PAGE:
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Recall that a manifold is called prime if whenever it is homeomorphic to a connected sum, one of the two summands is homeomorphic to a sphere.

It follows from the classification of surfaces that the closed prime surfaces are $S^2$, $T^2$, and $\mathbb{RP}^2$. Moreover, every closed surface decomposes as a connected sum of prime manifolds, and in the orientable case, the decomposition is unique up to reordering and $S^2$ summands (in the non-orientable case, one can restore uniqueness by prohibiting the use of $T^2$).

There is a similar story for closed three-manifolds: they always decompose as a connected sum of prime manifolds, and the decomposition is unique up to reordering and $S^3$ summands if the manifold is orientable, and uniqueness can be restored in the non-orientable case by prohibiting the use of $S^2\times S^1$. However, there are infinitely many prime three-manifolds. In the orientable case, they fit into three categories:

  1. those manifolds covered by $S^3$,
  2. the manifold $S^2\times S^1$, and
  3. orientable aspherical manifolds.

These categories can also be characterised via the fundamental group: namely finite, infinite cyclic, and infinite non-cyclic respectively.

Is there a similar categorisation of closed non-orientable prime three-manifolds?

One might suspect that such a categorisation immediately follow from the orientable case by passing to the orientable double cover. However, as Row shows in this paper, there exist closed non-orientable prime three-manifolds whose orientable double cover is not prime.

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No, there is no such classification, there are way too many such manifolds. A standard way to construct these is to take a closed aspherical 3-manifold $L$ which admits an orientation-reversing involution with nonempty finite fixed-point set $\tau$. The quotient $L/\tau$ is an oribifold with even number of cone-points. Such orbifolds can be utterly wild, you can realize any finitely-presented group as its topological fundamental group:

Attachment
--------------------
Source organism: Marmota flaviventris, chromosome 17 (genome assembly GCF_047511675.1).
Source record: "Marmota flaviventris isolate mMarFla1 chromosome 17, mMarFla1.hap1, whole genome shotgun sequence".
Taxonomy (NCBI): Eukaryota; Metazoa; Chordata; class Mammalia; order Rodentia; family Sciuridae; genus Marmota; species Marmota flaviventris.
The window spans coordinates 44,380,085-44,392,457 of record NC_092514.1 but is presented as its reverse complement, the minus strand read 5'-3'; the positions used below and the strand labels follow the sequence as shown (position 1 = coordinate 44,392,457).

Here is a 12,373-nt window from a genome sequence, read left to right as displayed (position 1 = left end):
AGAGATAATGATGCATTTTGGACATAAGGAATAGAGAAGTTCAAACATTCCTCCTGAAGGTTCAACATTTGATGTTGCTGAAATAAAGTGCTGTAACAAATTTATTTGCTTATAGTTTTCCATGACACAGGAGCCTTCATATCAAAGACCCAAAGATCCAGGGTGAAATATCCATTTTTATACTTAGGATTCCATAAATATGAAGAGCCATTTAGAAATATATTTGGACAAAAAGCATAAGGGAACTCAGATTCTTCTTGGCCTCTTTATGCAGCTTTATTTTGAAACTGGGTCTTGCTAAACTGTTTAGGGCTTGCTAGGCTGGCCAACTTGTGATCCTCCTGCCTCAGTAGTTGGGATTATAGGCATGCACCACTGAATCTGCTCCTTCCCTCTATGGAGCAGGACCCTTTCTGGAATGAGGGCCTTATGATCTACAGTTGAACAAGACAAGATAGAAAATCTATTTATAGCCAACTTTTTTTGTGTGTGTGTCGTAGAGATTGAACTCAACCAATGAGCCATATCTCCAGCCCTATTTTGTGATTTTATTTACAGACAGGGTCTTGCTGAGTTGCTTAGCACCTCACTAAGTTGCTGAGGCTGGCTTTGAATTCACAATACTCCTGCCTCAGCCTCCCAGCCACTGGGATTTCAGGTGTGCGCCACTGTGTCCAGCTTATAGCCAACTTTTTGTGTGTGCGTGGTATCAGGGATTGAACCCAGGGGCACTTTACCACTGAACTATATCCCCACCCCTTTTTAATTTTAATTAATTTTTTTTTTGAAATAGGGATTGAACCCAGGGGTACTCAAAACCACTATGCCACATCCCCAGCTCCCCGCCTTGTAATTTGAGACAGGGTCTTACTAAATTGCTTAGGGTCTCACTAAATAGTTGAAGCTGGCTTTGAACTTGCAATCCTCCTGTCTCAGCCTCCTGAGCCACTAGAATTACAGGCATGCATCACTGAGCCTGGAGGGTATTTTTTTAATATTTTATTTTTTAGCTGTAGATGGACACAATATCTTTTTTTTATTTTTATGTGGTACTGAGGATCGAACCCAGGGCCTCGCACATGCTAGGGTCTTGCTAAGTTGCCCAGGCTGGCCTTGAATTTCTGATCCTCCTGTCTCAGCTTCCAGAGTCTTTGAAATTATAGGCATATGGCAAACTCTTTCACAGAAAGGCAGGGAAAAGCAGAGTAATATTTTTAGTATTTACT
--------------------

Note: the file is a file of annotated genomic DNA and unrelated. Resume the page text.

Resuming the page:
Panov, D.; Petrunin, A., Telescopic actions, Geom. Funct. Anal. 22, No. 6, 1814-1831 (2012). ZBL1271.57051.

Cut out conical neighborhoods of these cone-points, you get a compact 3-manifold $M$ with even number of boundary $RP^2$'s. Glue them in pairs to get a closed 3-manifold $N$. One can show that $N$ is prime but it is far from aspherical. More generally, you can take several manifolds $M$ like that and glue them along boundary projective planes. This construction is a little dirty secret of 3D topology, which is why people in the field prefer to work with oriented manifolds. It also explains that in order to truly geometrize nonorientable 3-manifolds, one is forced to enlarge the category and work with orbifolds: In this category one modifies the notion of the connected sum by allowing removing not only balls but orbi-balls as well. Accordingly, the notion of a primeness has to be modified as well. This is strangely similar to the MMP in algebraic geometry.

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  • $\begingroup$ Is there any sort of categorisation of non-orientable prime 3-orbifolds? Given that there are so many, I guess the answer is no. $\endgroup$ Jul 14 '20 at 17:18
  • $\begingroup$ @MichaelAlbanese As I said in my answer, no. You have to cut along projective planes, then form orbifolds, then geometrize. $\endgroup$ Jul 14 '20 at 18:39

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